Stairlifts in Popular Culture
Five centuries after Henry VIII, stairlifts had become commonplace enough to appear on TV and in movies, often in comedic settings. In the 1984 horror/comedy film, “Gremlins,” the title characters dispatch Mrs. Deagle — the film’s Scrooge-like villain — by tampering with her stair chair, which flies up her staircase and out the window.
Moreover, during the final season of “Seinfeld,” the episode “The Butter Shave” featured a plotline involving George Costanza faking a disability at work. Among his “perks” is using the stair chair at the office.
The travel website Kayak featured a stairlift last year in an ad that caused the company some trouble. It features a man who’s so bogged down in searching inferior travel websites that he has no time to do anything else, including using the stairs, so he’s taken over the use of his elderly mother’s stair lift.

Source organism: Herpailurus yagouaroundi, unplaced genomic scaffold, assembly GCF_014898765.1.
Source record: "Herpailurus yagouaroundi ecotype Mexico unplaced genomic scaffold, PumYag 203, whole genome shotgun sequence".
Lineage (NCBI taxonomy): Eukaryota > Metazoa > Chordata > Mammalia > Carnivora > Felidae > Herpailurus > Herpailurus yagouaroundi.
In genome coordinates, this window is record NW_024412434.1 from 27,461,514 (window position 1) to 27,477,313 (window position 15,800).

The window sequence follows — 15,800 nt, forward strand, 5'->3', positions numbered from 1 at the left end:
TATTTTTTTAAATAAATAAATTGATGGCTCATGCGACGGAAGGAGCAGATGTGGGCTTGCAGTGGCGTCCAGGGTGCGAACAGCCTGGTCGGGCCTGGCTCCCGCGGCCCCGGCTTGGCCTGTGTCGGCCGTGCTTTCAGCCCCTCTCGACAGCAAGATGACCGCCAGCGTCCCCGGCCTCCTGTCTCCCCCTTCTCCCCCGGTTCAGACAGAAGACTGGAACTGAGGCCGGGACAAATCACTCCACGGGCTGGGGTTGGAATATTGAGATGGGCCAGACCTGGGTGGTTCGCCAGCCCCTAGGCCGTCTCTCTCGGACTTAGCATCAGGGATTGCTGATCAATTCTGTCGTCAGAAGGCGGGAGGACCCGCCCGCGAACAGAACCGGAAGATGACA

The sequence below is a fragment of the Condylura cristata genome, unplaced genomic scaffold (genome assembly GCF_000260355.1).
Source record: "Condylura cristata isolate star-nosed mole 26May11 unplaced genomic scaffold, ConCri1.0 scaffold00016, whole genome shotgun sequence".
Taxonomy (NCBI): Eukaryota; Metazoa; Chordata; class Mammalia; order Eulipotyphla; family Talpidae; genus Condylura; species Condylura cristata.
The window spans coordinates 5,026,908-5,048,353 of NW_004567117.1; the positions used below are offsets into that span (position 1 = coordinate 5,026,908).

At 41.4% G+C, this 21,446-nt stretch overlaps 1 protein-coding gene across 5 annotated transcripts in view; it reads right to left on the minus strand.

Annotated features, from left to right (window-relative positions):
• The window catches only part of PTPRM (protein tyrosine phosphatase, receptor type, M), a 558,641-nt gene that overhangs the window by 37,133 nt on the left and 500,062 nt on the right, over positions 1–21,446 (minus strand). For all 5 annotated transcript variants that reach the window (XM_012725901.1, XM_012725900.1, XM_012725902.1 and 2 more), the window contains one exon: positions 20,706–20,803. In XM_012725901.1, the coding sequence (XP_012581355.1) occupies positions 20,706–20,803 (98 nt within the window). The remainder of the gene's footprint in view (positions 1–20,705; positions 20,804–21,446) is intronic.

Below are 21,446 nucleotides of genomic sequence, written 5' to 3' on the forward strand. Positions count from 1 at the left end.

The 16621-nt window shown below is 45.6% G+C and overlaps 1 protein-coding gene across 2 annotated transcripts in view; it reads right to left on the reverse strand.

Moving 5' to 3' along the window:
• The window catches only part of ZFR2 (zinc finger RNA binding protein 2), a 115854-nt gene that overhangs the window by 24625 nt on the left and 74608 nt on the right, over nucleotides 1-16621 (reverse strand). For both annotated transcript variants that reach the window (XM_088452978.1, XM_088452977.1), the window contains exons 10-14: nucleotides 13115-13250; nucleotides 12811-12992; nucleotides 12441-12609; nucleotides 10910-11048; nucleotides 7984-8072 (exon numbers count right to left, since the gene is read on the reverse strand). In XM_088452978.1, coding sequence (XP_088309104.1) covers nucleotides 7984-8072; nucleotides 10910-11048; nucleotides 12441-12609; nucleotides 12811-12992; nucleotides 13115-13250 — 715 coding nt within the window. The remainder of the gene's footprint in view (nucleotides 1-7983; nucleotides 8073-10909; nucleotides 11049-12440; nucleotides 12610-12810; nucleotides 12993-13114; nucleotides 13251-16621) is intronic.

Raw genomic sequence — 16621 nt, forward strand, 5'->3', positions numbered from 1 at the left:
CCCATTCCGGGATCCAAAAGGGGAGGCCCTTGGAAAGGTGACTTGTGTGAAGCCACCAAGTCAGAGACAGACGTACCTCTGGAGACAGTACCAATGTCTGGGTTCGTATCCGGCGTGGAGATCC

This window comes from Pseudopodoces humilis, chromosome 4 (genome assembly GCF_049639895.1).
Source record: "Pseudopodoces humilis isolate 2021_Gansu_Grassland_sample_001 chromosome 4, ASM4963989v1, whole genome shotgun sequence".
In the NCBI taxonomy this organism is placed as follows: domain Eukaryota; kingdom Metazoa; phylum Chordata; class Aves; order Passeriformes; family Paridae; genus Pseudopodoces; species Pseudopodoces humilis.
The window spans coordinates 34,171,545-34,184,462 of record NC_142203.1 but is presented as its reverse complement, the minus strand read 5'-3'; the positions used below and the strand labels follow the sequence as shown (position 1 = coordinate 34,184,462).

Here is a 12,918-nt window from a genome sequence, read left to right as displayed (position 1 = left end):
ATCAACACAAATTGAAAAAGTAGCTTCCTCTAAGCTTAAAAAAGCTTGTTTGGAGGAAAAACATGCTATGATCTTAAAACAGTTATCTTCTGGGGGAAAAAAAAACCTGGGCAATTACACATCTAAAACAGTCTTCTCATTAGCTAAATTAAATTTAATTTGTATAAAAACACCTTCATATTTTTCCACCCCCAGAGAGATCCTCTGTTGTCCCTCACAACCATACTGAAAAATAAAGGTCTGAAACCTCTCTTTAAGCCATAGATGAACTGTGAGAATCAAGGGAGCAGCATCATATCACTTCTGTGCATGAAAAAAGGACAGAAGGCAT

A scene from Kayak.com’s controversial commercial:
The commercial shows the mother struggling to climb the stairs as the man’s wife suggests he just use Kayak. The website ended up getting a number of complaints from people who said it depicted elder abuse. Such complaints apparently led Kayak to pull the ad in Canada.
Stairlifts got a somewhat more dignified reception earlier this year on AMC’s “Better Call Saul.” In the episode “Alpine Shepherd Boy,” main character James McGill meets with an elderly client who uses a stair chair. The show uses the scene to illustrate McGill’s attempts to get into the field of elder law. Her stairlift is simply a fact of life.